It’s a given, most CEO’s want to transform their organizations, and they know they need innovation to get them there. What is changing, is that the transformations needed are not just from the scientific methods of the past, but by building corporate cultures of innovation; ones that empower employee creativity to solve the right problems.
To give you a sense of how important innovation and transformation is take a look at the title of KPMG’s 2016 Global CEO survey, Now Or Never. The executive summary delivers a clear message, sharing “Two-thirds of chief executive officers (CEOs) believe that the next three years will be more critical than the last fifty years. The forces creating this inflection point are the rapidly evolving technology and the speed of transformation it unleashes. In four years’ time 4 out of 10 CEOs expect to be running significantly transformed companies.”
A number of global surveys of CEOs and C-level executives between 2015 to 2017, including major studies conducted by KPMG, Fortune, IBM, and PwC provide further insight:
– Fostering innovation is one of their top strategic priorities, placing among the top six in every survey.
– Most CEOs are grappling with how to engage their cultures in the change necessary to be more innovative.
– A significant majority of 7 out of 10 CEOs say it’s important to specifically include innovation in their business strategies.
– The majority of survey respondents identify the need for transformational change in their organizations.
– 8 out of 10 are concerned that their existing products and services may not be relevant in 3 to 5 years’ time.
– The majority of respondents say their organizations are struggling with the speed of technological innovation.
And Gartner reports that 89% of companies believe customer experience will be their primary basis for competition in 2016, versus 36% four years ago.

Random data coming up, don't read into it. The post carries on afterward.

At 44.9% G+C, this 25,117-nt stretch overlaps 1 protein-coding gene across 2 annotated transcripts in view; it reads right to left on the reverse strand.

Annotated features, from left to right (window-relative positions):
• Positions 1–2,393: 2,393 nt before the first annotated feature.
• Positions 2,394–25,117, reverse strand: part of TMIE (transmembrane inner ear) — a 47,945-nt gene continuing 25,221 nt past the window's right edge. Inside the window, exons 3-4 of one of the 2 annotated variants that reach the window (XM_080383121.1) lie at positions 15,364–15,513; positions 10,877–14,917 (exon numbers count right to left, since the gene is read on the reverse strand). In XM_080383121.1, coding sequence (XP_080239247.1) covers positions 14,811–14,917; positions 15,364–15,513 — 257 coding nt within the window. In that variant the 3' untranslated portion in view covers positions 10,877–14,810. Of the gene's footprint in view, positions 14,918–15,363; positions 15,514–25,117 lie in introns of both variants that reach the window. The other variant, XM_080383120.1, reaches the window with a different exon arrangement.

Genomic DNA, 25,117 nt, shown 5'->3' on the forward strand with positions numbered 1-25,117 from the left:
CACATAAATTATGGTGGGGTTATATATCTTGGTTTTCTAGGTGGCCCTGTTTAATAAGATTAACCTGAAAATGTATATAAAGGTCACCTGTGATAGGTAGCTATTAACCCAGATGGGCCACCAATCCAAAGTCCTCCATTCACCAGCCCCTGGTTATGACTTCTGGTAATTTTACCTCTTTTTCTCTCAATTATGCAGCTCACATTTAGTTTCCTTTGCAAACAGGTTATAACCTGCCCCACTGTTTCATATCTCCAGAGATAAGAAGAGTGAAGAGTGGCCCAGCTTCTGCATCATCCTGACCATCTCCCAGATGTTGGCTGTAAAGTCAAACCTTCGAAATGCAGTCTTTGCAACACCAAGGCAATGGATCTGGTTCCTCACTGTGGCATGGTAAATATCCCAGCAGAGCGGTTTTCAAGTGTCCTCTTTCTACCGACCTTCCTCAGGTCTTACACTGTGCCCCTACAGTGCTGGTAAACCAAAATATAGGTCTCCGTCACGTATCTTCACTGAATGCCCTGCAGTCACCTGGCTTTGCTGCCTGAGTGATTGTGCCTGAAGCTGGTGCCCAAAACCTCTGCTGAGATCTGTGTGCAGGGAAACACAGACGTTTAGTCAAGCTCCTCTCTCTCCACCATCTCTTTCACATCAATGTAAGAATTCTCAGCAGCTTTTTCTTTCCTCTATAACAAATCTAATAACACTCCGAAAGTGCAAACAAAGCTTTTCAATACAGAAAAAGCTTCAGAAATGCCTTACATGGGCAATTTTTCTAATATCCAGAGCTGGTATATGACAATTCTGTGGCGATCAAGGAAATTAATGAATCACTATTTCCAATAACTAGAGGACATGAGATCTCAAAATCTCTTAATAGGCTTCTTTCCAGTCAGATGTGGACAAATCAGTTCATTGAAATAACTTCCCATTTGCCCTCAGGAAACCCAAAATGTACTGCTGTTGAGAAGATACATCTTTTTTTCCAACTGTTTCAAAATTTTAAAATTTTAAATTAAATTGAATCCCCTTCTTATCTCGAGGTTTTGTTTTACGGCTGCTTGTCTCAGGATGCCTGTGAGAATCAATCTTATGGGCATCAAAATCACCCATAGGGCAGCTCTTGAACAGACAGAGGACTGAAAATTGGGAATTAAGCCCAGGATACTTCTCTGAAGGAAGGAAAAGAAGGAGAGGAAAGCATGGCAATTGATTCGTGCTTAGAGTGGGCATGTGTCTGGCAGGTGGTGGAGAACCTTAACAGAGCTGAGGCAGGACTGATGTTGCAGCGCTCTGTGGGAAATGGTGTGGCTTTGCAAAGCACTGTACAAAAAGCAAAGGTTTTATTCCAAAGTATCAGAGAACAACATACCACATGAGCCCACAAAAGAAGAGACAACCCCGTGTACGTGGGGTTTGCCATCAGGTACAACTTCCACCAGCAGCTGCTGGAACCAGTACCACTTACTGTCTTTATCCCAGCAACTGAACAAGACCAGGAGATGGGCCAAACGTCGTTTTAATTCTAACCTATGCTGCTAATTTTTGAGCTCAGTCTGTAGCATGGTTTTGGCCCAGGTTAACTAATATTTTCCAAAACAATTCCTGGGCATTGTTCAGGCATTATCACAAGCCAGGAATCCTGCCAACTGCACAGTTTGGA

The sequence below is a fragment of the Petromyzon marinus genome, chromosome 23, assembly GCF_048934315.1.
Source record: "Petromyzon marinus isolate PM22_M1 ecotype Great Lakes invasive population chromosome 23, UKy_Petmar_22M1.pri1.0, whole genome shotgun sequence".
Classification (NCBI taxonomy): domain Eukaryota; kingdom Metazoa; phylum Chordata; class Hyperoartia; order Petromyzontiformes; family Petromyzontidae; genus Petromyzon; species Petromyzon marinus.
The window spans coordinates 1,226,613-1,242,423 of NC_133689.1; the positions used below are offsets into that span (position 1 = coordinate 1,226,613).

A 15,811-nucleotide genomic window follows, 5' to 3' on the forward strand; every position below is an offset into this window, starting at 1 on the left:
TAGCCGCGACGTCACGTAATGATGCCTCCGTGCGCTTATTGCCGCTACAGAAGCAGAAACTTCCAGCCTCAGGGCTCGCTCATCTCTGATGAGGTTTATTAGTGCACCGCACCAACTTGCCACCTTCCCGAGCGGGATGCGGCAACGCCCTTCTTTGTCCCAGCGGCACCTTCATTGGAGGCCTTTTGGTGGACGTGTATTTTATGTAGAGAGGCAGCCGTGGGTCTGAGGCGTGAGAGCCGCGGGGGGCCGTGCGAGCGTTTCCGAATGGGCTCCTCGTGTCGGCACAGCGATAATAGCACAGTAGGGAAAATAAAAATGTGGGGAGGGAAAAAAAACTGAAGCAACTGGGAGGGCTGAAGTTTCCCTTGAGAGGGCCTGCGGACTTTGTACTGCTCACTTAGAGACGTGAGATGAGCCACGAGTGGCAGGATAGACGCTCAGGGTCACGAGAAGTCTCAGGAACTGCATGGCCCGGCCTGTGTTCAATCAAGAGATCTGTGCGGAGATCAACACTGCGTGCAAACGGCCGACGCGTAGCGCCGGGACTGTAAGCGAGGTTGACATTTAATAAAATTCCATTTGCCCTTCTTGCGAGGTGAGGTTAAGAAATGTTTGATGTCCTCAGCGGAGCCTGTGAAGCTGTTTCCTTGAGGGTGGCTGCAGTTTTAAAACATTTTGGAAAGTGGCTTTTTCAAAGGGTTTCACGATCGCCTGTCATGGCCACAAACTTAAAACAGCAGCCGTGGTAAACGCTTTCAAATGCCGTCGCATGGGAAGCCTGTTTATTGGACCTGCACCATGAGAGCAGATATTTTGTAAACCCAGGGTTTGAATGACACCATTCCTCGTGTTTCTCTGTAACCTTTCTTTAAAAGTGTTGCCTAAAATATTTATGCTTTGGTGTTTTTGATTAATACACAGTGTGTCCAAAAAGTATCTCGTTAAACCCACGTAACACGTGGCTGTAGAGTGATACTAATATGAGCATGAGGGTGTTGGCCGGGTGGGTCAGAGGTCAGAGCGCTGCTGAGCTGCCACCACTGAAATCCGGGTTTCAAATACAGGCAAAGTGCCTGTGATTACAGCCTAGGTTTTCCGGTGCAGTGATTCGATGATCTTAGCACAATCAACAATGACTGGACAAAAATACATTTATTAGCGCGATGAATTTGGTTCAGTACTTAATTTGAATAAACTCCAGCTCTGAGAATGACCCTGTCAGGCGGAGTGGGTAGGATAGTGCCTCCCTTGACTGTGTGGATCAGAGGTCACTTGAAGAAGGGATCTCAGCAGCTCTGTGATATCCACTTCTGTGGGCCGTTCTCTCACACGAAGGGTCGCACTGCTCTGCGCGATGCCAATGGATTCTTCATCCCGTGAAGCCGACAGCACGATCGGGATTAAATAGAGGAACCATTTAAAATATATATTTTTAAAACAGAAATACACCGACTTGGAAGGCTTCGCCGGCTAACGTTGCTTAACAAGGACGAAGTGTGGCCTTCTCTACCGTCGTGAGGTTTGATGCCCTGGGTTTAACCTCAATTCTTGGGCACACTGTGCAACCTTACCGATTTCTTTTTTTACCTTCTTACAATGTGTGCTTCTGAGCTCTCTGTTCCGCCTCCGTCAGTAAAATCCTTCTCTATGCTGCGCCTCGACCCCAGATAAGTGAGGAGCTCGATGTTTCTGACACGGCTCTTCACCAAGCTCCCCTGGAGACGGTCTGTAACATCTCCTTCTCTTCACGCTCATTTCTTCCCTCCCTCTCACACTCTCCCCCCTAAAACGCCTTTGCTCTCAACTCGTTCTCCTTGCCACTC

What is equally telling is that while innovation is consistently among the top six strategic priorities, less than a third of the CEO’s believe their organizations’ cultures encourage risk-taking or safe-to-fail environments. These challenges are clearly defined in the KPMG report of findings:
– 36% of CEOs say their organization’s approach to innovation is either ad hoc, reactive or occurs on a silo basis.
– Only 1 out of 4 say that innovation is embedded in everything they do.
– Only 29% feel that their organization is highly capable of creating a safe-to-fail environment.
Enter design thinking at scale to solve the right problems
In the pursuit of technology-based innovation we have created complex organizations, all adding to the complexity of the solutions. A plethora of new products and services that really aren’t very relevant, like the new Apple iPhone X, adds fuel to the fire of chasing short-term profits. But this is all just adding complexity to our lives, and not really solving the real problems we face as humans.
Going forward, I think the companies that succeed will be those that embrace what the iconic designer Dieter Rams pointed out many years ago, the need to design “Less, but better.”
My projection is that the traditional scientific methods of innovation will continue to fail us. To truly create less but better innovation, and organization transformation, companies need to determine the right problems to solve, and use the collective imagination of their employees to solve them, with an eye on customer experience and human-centered design. This is why design thinking is absolutely so relevant today.
Read a full chapter about this in my new book with Edgar Papke, Innovation by Design. Take a peek here.